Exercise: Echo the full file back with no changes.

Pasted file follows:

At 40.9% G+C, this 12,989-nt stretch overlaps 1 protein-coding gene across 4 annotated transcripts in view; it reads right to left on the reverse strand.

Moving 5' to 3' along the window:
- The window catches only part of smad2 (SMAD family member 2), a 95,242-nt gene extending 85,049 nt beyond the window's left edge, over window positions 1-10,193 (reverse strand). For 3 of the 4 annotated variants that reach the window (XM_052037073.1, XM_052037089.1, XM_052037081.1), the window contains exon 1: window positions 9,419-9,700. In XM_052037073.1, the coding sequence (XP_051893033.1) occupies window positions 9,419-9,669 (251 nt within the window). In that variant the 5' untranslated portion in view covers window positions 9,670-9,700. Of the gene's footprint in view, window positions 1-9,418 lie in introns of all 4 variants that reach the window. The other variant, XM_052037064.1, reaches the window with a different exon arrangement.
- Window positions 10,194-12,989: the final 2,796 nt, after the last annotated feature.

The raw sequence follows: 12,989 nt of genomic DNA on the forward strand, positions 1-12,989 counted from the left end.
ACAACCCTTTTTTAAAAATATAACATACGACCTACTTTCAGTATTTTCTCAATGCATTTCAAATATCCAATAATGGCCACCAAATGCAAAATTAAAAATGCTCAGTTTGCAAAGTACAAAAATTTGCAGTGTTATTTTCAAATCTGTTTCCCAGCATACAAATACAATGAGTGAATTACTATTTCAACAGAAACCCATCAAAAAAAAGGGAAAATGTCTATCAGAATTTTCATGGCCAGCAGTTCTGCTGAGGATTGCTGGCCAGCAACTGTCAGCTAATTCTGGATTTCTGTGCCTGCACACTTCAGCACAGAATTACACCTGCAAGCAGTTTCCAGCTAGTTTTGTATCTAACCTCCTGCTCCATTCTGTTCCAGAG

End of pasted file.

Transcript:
At 40.9% G+C, this 12,989-nt stretch overlaps 1 protein-coding gene across 4 annotated transcripts in view; it reads right to left on the reverse strand.

Moving 5' to 3' along the window:
- The window catches only part of smad2 (SMAD family member 2), a 95,242-nt gene extending 85,049 nt beyond the window's left edge, over window positions 1-10,193 (reverse strand). For 3 of the 4 annotated variants that reach the window (XM_052037073.1, XM_052037089.1, XM_052037081.1), the window contains exon 1: window positions 9,419-9,700. In XM_052037073.1, the coding sequence (XP_051893033.1) occupies window positions 9,419-9,669 (251 nt within the window). In that variant the 5' untranslated portion in view covers window positions 9,670-9,700. Of the gene's footprint in view, window positions 1-9,418 lie in introns of all 4 variants that reach the window. The other variant, XM_052037064.1, reaches the window with a different exon arrangement.
- Window positions 10,194-12,989: the final 2,796 nt, after the last annotated feature.

The raw sequence follows: 12,989 nt of genomic DNA on the forward strand, positions 1-12,989 counted from the left end.
ACAACCCTTTTTTAAAAATATAACATACGACCTACTTTCAGTATTTTCTCAATGCATTTCAAATATCCAATAATGGCCACCAAATGCAAAATTAAAAATGCTCAGTTTGCAAAGTACAAAAATTTGCAGTGTTATTTTCAAATCTGTTTCCCAGCATACAAATACAATGAGTGAATTACTATTTCAACAGAAACCCATCAAAAAAAAGGGAAAATGTCTATCAGAATTTTCATGGCCAGCAGTTCTGCTGAGGATTGCTGGCCAGCAACTGTCAGCTAATTCTGGATTTCTGTGCCTGCACACTTCAGCACAGAATTACACCTGCAAGCAGTTTCCAGCTAGTTTTGTATCTAACCTCCTGCTCCATTCTGTTCCAGAG